Naveen Adusumilli, Pathak, Santosh, Wang, Hua
The trend of defaulting NRCS conservation contractual obligations leading to non-compliance has become a pressing issue. Non-compliance is said to have occurred when a participating farmer opts out of the contract by choosing either cancellation or termination option, where unanticipated external factors fairly affect the benefit-cost ratio making contractual breach optimal for one or both parties.
Cancellations are a mutual agreement between the NRCS and the contract participant to end the contract for reasons beyond the participant’s control. The reason could either be related to land ownership, natural disasters, environmental or archaeological concerns, economic and personal hardship, and alike. Cancellations are not considered adverse actions and do not count against participants in future program participation.
Unlike cancellations, terminations are when NRCS unilaterally ends the contractual agreement due to breaching of the contract terms and conditions by the farmer. This is considered an adverse action and participants may have to pay liquidated damages or return payments previously issued from the contract.
NRCS deducts points from applicants' screening and ranking if they have had a contract terminated within the past 3 years. While this does not prevent participants with terminations from applying or potentially receiving another contract, it does place them in a “low” priority category and reduces their chance of funding, eventually affecting participation.
A total of 20,265 cost-share contracts were awarded in Louisiana between 1997-2019 at the rate of 1,536 contracts per year and around 13 contracts per county. The non-compliance rate is 19%. The standard deviation of the non-compliance ratio appears higher implying that non-compliance varied significantly across counties and over time.
During the period of 1996 Farm Bill (1996-2002), non-compliance was attributed more to the termination phenomenon. However, since the 2002 Farm Bill, the cancellation rate remained consistently higher while the termination rate has been consistently lower.
The trend of higher cancellation and lower termination rates may be due to the strategic advantage offered by the cancellation option that includes non-assessment of liquidated damages and forfeiture only to remaining monetary obligations. Moreover, cancellation is termed as mutual. These issues provide impetus to empirically investigate some major research questions such as (1) What is the level of non-compliance in cost-share programs? (2) What factors affect contract non-compliance? (3) Does empirical evidence support the presence of moral hazard in cost-share programs? The current report provides a snapshot of the results.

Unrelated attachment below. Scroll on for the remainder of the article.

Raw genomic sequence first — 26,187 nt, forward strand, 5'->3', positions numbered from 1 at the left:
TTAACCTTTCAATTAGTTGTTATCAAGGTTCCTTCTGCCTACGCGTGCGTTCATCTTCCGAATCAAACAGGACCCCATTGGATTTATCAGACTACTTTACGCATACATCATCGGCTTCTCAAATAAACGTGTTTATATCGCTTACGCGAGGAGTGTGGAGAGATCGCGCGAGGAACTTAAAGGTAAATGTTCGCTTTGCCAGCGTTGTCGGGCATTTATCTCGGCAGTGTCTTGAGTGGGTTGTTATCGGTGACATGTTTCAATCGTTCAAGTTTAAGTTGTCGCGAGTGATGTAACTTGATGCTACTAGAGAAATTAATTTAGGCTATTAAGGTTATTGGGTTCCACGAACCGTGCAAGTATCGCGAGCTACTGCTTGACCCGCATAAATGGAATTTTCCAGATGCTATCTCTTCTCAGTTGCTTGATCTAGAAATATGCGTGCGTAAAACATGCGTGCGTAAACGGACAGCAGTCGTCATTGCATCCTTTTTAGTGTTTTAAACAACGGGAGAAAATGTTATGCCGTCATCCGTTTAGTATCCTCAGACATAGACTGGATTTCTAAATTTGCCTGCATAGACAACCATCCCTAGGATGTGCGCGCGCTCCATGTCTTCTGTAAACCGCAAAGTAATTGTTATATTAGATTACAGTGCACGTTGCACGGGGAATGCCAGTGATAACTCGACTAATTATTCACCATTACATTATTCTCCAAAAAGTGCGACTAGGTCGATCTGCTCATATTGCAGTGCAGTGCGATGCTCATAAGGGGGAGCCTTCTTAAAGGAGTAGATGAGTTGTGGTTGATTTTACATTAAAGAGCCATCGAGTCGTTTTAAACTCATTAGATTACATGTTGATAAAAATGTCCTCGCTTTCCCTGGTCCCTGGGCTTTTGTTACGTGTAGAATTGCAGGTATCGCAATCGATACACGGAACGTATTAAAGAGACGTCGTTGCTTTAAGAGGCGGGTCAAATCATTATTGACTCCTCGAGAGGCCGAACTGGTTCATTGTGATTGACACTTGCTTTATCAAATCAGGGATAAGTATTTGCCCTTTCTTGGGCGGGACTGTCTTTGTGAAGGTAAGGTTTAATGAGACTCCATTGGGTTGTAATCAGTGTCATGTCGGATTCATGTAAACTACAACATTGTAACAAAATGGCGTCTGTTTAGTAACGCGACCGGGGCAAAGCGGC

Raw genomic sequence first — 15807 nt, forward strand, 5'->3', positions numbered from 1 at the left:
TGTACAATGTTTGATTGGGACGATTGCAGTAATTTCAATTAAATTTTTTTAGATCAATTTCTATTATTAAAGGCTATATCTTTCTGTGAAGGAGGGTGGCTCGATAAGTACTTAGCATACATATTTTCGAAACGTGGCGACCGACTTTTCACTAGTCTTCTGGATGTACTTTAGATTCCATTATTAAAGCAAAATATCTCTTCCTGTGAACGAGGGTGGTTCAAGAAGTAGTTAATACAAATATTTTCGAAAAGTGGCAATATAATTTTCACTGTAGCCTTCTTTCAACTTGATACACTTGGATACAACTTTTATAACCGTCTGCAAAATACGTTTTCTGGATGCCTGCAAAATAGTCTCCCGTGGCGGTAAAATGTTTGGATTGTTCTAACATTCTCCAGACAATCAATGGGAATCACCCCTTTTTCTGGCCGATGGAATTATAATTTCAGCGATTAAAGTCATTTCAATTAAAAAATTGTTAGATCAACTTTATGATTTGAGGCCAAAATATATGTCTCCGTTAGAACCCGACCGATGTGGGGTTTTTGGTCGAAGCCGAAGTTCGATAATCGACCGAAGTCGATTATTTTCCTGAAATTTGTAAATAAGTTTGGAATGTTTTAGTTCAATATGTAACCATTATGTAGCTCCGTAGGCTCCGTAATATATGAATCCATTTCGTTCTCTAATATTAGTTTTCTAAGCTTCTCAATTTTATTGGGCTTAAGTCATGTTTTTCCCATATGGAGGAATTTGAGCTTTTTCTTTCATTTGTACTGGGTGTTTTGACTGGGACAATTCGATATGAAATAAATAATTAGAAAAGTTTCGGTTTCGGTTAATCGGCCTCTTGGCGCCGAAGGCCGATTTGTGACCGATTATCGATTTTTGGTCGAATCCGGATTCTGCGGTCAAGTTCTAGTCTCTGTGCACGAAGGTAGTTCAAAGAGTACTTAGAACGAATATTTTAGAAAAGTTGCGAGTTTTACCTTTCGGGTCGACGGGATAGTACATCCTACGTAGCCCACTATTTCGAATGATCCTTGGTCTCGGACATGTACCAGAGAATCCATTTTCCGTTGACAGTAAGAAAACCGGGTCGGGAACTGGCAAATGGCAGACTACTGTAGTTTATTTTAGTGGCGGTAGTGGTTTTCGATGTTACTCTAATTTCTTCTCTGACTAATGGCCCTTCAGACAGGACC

The mean payment per cost-share contract in Louisiana is ~$16,900; however, the median payment is only ~$9,700. We also find a difference in average obligations for compliant and non-compliant contracts. The mean (median) value for obligations per acre for completed, cancelled, and terminated acres are $286.74 ($86.04), $151.23 ($34.82), and $105.08 ($24.63), respectively. Similarly, the average acreage under contract is 250 acres with the median being 152 acres. This is almost ~50% of the average farm size in Louisiana as per the 2017 Census of Agriculture.
The median acre under completed contracts is 1,299 acres while that for cancelled and terminated contracts are 240 acres and 130 acres, respectively. This shows that contracts enrolling larger acres have been historically reaching completion.
Based on estimates from the fixed-effects analysis, a one percentage point increase in contract payment level reduces the overall non-compliance rate by ~0.08 percentage points at the county level and this effect is significant at the 5% significance level.
The available data from NRCS shows that total non-compliance amounts to ~$20 million in Louisiana. An increase in payment per contract by one percentage point would be equivalent to ~0.2 million. A one percentage point increase in payment per contract will lead to compliance of additional 160 contracts that roughly implements conservation practice in ~767,000 acres generating remarkable off-farm and on-farm benefits.
We find that ~48% of the contracts were assigned to the higher losses areas which implies that farmers are more prone to sign up cost-share contracts if they have a history of loss. The loss ratio is directly proportional to the level of indemnity payments made at the county level, providing a glimpse of the impact of both weather and market-related shocks.
The choice of farmers whether or not to comply with the contract could be determined not only by preferences and risk aversion but also by socioeconomic and market factors. In other words, there is an interplay of both financial and non-financial motives to affect contractual obligations or compliance. Moral hazard is an incentive problem whereby participating farmers might have less incentive to continue the terms and conditions of contracts given higher opportunity costs arising from changing (non)market conditions. The analysis shows the level of completion of conservation obligations in the state which provides a point of evaluation of the overall success of such programs in achieving its goals of natural resource conservation.
Questions and comments: Dr. Naveen Adusumilli; 318-884-0514 (m); email@example.com;Dept. of Agricultural Economics and Agribusiness. Santosh Pathak is a PhD student, and Dr. Wang is an Assistant Professor-Research in the Dept. of Agricultural Economics and Agribusiness.